Thursday, March 25, 2010

The Last Witchfinder by James Morrow

If someone had told me that I would be reading a book in which the heroine is an Enlightenment natural philosopher, daughter and brother to witchfinders, witness to the Salem witch trials, a member of an Indian tribe, beloved of a young Ben Franklin, one of two people who knows the coordinates of an island on which escaped slaves debate the merits of government, and the personified end to witch hunting, I would have cocked an eyebrow. If that someone had then breathlessly explained that the book was in fact written by another book, Isaac Newton’s Principia Mathematica, I would have given that person the finger for wasting my time with such nonsense.

And yet, here it is: The Last Witchfinder by James Morrow. And it’s amazing.

Ordinarily, I wouldn’t be able to stomach a book that tries to shove everything mentioned above into one book, let alone one character. It smacks of a high schooler trying to combine as many awesome 17th—18th century events into a single story, fashioning a Mary Sue to triumph over each trial, and then uploading it to It would be too, if the Principia Mathematica hadn’t been telling the story.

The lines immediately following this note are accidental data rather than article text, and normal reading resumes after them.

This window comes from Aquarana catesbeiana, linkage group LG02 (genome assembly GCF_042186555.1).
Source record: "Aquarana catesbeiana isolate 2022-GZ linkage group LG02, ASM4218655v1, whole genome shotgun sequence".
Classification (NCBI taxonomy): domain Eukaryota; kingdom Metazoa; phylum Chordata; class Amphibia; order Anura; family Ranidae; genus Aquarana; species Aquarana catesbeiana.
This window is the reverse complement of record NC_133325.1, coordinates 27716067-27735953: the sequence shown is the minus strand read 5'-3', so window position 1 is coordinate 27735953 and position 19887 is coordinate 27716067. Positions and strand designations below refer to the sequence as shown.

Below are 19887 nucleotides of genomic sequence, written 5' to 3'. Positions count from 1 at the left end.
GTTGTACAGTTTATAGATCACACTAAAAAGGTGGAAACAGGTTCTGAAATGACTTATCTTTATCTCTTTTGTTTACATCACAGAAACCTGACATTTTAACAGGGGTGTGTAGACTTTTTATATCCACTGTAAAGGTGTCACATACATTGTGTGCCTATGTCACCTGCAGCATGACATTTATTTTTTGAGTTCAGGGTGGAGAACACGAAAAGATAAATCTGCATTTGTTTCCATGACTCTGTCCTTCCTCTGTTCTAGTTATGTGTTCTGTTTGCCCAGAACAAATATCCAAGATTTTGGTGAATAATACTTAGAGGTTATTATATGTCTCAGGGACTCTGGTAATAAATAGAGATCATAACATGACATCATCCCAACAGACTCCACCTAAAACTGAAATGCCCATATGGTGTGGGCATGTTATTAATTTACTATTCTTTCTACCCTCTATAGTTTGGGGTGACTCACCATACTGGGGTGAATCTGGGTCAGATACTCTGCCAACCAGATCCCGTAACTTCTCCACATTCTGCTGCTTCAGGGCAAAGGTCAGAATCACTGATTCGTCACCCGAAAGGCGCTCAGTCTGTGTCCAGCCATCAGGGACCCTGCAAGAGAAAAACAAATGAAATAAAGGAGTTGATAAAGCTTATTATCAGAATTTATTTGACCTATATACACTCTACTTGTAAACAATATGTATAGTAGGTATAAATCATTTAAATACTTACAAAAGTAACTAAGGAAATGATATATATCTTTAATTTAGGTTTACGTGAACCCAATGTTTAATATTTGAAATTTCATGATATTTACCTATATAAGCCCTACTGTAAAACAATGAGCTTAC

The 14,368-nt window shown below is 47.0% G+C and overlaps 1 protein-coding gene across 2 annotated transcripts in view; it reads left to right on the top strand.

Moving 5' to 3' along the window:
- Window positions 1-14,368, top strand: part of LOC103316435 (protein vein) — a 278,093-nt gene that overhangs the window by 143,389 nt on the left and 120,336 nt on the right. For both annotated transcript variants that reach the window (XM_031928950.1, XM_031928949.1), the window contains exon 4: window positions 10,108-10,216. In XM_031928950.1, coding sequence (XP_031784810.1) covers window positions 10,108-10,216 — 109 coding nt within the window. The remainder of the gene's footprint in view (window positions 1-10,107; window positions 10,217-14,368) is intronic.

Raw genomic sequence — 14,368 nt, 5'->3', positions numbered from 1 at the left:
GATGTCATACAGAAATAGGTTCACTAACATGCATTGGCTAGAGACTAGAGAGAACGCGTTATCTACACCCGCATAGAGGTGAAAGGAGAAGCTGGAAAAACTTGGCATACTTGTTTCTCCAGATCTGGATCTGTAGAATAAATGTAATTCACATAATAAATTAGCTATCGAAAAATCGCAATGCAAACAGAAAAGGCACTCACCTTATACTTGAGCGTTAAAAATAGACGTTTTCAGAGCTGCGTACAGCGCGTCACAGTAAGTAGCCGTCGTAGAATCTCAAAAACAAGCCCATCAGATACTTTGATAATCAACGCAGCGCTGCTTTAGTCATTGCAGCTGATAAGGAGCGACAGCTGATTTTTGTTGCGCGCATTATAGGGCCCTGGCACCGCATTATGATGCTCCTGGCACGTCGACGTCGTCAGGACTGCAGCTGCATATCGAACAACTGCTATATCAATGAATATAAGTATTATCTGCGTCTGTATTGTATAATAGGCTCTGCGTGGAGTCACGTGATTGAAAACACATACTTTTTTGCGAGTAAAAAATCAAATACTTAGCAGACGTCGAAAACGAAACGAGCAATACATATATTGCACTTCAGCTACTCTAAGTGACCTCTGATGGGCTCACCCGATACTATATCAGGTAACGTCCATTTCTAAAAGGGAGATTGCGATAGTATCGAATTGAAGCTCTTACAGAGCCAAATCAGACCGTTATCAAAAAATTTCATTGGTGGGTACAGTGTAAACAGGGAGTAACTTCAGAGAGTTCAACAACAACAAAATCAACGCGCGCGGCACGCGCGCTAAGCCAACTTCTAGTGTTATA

James Morrow gives the Principia perhaps the most understandable voice of the whole novel, both in word and in concept. While the characters speak in a quick, Enlightenment-era patter, the Principia has had the benefit of surviving to the modern day, picking up the up to date slang and a wry sense of humor. While the non-physicist reader stares dumbly as Jennet, our heroine, and Ben Franklin debate Newtonian theories, the very being that embodies these theories molds them into beautiful, non-obtrusive metaphors. It’s the Principia’s very human voice that turns these philosophically-minded characters into relatable beings.

The Last Witchfinder is a book that can span disparate genres of bookworms. Scientifically-minded readers can revel in Reason overcoming superstition and actual Newtonian philosophy; English majors can marvel in the prose that is gorgeous enough to make some of the textbook sections a little less mysterious. It’s a book that I will read over and over—pausing only to pass it along to my engineer mother, who will undoubtedly love it as much as I do.

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